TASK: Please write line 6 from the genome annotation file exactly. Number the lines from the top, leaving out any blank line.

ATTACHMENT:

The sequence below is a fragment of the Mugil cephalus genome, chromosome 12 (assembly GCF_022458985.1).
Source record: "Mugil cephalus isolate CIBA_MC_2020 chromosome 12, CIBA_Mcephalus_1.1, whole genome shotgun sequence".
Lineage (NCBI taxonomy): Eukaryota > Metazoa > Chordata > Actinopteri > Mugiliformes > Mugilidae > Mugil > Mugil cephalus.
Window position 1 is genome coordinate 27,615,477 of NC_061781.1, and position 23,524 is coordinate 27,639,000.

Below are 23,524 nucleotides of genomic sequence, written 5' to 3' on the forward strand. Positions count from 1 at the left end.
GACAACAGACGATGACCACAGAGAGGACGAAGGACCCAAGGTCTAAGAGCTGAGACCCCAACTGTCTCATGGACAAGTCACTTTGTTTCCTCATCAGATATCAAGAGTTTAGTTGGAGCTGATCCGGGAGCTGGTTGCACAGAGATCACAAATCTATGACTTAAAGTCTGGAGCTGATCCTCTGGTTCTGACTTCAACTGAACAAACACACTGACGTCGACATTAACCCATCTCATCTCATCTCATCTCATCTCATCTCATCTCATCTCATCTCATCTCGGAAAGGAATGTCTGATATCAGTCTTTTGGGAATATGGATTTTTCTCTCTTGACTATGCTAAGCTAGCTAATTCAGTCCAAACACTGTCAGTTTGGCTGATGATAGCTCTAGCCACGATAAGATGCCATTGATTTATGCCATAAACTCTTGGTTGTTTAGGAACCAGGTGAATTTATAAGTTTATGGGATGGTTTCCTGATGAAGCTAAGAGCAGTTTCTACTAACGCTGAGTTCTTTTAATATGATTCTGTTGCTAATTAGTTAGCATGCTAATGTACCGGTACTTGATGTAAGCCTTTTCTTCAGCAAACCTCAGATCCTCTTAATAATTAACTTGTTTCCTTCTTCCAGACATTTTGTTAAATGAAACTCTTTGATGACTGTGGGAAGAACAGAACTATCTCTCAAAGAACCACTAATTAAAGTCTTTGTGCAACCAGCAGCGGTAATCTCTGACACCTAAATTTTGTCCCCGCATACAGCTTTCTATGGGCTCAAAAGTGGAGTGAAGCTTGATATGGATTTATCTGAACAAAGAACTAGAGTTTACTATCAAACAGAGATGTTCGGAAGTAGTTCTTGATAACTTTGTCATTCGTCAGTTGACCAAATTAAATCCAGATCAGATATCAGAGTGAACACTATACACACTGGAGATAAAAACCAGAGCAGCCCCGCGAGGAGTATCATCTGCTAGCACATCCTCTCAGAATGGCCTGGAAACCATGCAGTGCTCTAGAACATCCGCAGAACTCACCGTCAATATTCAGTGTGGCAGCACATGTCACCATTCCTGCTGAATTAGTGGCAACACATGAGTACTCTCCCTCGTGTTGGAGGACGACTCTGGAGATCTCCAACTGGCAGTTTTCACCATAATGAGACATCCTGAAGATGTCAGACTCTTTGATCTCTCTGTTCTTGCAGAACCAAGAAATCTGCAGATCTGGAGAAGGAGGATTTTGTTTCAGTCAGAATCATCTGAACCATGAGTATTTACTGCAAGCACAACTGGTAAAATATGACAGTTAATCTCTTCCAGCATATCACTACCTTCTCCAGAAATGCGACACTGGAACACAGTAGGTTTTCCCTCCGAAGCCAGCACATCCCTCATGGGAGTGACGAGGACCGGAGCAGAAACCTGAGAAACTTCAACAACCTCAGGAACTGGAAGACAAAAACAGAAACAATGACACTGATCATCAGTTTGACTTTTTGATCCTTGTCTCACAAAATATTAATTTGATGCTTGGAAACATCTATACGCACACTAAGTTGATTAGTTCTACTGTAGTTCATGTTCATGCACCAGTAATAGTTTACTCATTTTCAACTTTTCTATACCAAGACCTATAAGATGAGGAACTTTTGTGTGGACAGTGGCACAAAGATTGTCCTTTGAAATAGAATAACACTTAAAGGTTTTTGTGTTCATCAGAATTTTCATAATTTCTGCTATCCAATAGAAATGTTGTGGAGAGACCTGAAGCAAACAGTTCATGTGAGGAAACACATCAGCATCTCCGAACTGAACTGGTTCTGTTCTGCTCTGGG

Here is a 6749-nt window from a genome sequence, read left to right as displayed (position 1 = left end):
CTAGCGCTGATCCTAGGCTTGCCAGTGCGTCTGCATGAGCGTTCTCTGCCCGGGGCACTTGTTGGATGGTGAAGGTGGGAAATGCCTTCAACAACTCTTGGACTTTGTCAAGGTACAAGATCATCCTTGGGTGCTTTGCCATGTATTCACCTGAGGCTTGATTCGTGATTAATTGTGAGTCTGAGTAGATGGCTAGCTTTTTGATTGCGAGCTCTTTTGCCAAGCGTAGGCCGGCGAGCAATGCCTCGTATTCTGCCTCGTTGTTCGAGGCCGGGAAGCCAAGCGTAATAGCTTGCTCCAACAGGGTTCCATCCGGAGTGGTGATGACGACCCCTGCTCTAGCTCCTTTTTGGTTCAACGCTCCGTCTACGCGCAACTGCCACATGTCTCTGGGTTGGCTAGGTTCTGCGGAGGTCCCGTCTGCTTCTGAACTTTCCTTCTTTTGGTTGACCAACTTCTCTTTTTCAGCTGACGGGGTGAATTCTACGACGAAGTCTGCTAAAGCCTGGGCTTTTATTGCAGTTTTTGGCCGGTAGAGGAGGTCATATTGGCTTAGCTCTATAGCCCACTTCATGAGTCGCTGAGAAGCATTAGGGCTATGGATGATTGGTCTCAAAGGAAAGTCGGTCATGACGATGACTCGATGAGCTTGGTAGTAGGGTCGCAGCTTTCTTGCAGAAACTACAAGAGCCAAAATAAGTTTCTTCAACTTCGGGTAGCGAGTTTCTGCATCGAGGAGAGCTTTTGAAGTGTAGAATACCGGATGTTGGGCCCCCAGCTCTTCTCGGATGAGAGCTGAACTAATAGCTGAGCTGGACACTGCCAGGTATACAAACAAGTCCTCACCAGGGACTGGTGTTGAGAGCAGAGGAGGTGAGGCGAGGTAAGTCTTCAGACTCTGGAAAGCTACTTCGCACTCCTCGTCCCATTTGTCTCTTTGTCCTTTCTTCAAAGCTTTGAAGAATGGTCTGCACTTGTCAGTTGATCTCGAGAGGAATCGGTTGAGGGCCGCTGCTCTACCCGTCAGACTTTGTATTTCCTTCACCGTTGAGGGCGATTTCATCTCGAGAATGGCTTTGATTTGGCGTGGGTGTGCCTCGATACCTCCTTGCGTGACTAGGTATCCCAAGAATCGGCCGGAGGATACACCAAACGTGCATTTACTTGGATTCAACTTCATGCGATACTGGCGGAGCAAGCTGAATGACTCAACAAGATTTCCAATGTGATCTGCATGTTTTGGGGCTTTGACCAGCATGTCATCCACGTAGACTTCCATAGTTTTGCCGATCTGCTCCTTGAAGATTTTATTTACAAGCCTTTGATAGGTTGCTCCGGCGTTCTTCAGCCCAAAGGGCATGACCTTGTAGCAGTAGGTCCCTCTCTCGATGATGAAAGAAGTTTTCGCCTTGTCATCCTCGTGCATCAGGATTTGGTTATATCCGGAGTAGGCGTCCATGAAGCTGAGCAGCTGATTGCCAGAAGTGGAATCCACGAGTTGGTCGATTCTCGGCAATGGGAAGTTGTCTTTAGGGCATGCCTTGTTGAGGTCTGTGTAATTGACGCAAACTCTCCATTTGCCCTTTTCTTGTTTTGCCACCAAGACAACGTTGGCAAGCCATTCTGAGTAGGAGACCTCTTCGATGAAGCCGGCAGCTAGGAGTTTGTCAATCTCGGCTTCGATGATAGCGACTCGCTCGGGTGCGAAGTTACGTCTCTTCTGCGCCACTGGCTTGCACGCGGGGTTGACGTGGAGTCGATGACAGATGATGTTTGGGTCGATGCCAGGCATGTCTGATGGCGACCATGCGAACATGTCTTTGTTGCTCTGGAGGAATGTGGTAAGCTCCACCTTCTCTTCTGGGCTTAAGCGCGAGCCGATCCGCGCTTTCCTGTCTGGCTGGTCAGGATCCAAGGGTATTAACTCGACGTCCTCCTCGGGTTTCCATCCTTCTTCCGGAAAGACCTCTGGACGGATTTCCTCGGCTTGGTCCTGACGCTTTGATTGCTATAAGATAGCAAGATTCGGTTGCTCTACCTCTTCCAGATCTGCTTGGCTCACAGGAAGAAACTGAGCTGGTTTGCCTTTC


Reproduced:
GACAACAGACGATGACCACAGAGAGGACGAAGGACCCAAGGTCTAAGAGCTGAGACCCCAACTGTCTCATGGACAAGTCACTTTGTTTCCTCATCAGATATCAAGAGTTTAGTTGGAGCTGATCCGGGAGCTGGTTGCACAGAGATCACAAATCTATGACTTAAAGTCTGGAGCTGATCCTCTGGTTCTGACTTCAACTGAACAAACACACTGACGTCGACATTAACCCATCTCATCTCATCTCATCTCATCTCATCTCATCTCATCTCATCTCATCTCGGAAAGGAATGTCTGATATCAGTCTTTTGGGAATATGGATTTTTCTCTCTTGACTATGCTAAGCTAGCTAATTCAGTCCAAACACTGTCAGTTTGGCTGATGATAGCTCTAGCCACGATAAGATGCCATTGATTTATGCCATAAACTCTTGGTTGTTTAGGAACCAGGTGAATTTATAAGTTTATGGGATGGTTTCCTGATGAAGCTAAGAGCAGTTTCTACTAACGCTGAGTTCTTTTAATATGATTCTGTTGCTAATTAGTTAGCATGCTAATGTACCGGTACTTGATGTAAGCCTTTTCTTCAGCAAACCTCAGATCCTCTTAATAATTAACTTGTTTCCTTCTTCCAGACATTTTGTTAAATGAAACTCTTTGATGACTGTGGGAAGAACAGAACTATCTCTCAAAGAACCACTAATTAAAGTCTTTGTGCAACCAGCAGCGGTAATCTCTGACACCTAAATTTTGTCCCCGCATACAGCTTTCTATGGGCTCAAAAGTGGAGTGAAGCTTGATATGGATTTATCTGAACAAAGAACTAGAGTTTACTATCAAACAGAGATGTTCGGAAGTAGTTCTTGATAACTTTGTCATTCGTCAGTTGACCAAATTAAATCCAGATCAGATATCAGAGTGAACACTATACACACTGGAGATAAAAACCAGAGCAGCCCCGCGAGGAGTATCATCTGCTAGCACATCCTCTCAGAATGGCCTGGAAACCATGCAGTGCTCTAGAACATCCGCAGAACTCACCGTCAATATTCAGTGTGGCAGCACATGTCACCATTCCTGCTGAATTAGTGGCAACACATGAGTACTCTCCCTCGTGTTGGAGGACGACTCTGGAGATCTCCAACTGGCAGTTTTCACCATAATGAGACATCCTGAAGATGTCAGACTCTTTGATCTCTCTGTTCTTGCAGAACCAAGAAATCTGCAGATCTGGAGAAGGAGGATTTTGTTTCAGTCAGAATCATCTGAACCATGAGTATTTACTGCAAGCACAACTGGTAAAATATGACAGTTAATCTCTTCCAGCATATCACTACCTTCTCCAGAAATGCGACACTGGAACACAGTAGGTTTTCCCTCCGAAGCCAGCACATCCCTCATGGGAGTGACGAGGACCGGAGCAGAAACCTGAGAAACTTCAACAACCTCAGGAACTGGAAGACAAAAACAGAAACAATGACACTGATCATCAGTTTGACTTTTTGATCCTTGTCTCACAAAATATTAATTTGATGCTTGGAAACATCTATACGCACACTAAGTTGATTAGTTCTACTGTAGTTCATGTTCATGCACCAGTAATAGTTTACTCATTTTCAACTTTTCTATACCAAGACCTATAAGATGAGGAACTTTTGTGTGGACAGTGGCACAAAGATTGTCCTTTGAAATAGAATAACACTTAAAGGTTTTTGTGTTCATCAGAATTTTCATAATTTCTGCTATCCAATAGAAATGTTGTGGAGAGACCTGAAGCAAACAGTTCATGTGAGGAAACACATCAGCATCTCCGAACTGAACTGGTTCTGTTCTGCTCTGGG